Sunday, December 24, 2006

Robert T. Stafford

Robert StaffordRobert T. Stafford, who represented Vermont in the House (1961-71) and the Senate (1971-89), has died at age 93. The Barre-Montpelier Times Argus and the New York Times have published tributes to Senator Stafford. Jurisdynamics now follows suit.

Senator Stafford's distinguished career left its mark on numerous subjects central to the intellectual mission of Jurisdynamics:
  1. Senator Stafford was a staunch defender of the Federal Guaranteed Student Loan Program. Congress in 1988 acknowledged his his dedication to by renaming the guaranteed student loan program in his honor. Millions of students each year -- 14 million in 2006 alone -- receive low-interest loans now known as Stafford loans.

  2. Senator Stafford played an active role in the legislative explosion of the early 1970s that gave rise to the most important pieces of contemporary environmental legislation. He made noteworthy contributions to the Clean Air Act, the Safe Drinking Water Act, and especially the Clean Water Act. When Ronald Reagan became President, Senator Stafford, as the ranking Republican on the Senate Environment and Public Works Committee, became chairman of that vital committee. He led the Senate in overriding President Reagan's veto of amendments that strengthened the Clean Water Act.

  3. Few politicians today leave a legislative legacy. Senator Stafford's influence extended beyond education and the environment. He also took a leadership role in designing the legislative basis for federal involvement in disaster relief. Jurisdynamics has devoted extensive attention to the Stafford Disaster Relief and Emergency Assistance Act, a statute that remains the basic blueprint for federal intervention in the aftermath of natural disasters.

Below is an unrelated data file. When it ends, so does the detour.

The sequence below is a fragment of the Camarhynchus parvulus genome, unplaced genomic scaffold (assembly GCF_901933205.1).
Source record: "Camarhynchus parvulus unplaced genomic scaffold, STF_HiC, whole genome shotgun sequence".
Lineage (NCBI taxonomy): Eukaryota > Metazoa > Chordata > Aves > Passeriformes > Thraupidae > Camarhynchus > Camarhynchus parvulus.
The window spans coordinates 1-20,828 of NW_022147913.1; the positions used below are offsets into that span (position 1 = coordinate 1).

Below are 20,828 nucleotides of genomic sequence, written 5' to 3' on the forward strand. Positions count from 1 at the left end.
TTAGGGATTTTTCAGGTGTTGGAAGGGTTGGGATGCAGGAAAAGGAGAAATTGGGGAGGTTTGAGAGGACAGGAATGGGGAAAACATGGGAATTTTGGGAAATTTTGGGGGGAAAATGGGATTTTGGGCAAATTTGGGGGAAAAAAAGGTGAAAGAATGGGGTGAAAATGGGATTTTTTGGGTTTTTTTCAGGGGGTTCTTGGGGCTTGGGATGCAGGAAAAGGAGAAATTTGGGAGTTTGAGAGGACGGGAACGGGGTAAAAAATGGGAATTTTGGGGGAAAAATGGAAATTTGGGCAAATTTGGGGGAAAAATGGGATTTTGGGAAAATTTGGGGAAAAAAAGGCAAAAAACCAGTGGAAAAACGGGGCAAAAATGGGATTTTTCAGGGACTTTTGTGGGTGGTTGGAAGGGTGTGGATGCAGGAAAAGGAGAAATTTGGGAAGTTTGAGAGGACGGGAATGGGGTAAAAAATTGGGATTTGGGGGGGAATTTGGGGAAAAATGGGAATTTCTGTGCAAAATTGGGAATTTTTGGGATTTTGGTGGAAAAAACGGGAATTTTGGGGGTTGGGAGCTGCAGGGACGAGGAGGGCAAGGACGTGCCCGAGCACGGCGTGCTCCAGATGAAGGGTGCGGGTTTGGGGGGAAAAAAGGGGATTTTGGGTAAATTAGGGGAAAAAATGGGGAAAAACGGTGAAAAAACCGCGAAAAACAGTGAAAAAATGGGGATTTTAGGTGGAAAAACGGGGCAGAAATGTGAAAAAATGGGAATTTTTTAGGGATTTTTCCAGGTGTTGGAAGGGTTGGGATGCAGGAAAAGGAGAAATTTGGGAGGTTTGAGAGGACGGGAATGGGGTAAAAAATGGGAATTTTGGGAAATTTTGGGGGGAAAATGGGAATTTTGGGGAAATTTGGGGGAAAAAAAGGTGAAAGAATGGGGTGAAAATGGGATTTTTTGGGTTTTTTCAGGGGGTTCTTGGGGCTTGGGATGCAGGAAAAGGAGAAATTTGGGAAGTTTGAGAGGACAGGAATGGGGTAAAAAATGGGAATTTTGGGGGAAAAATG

4. Governor StaffordAs governor of Vermont from 1959-61, Robert Stafford displayed great foresight and leadership in the realm of civil rights by withholding his state's endorsement from tourist businesses that discriminated on the basis of race or religion.

  5. In retirement Senator Stafford remained true to those ideals. When Vermont legalized same-sex civil unions in 2000, a frail Stafford declared his support for the measure at a press conference in Rutland: "I believe that love is one of the great forces in our society and in the state of Vermont . . . . And even if a same-sex couple unites with true love, what is the harm in that? What is the harm?" This forum endorses that sentiment.
The Times Argus said it best: "At the time of his death, we are reminded that fearless leadership, combined with humility and common sense, can achieve great things. In his time, Stafford did."


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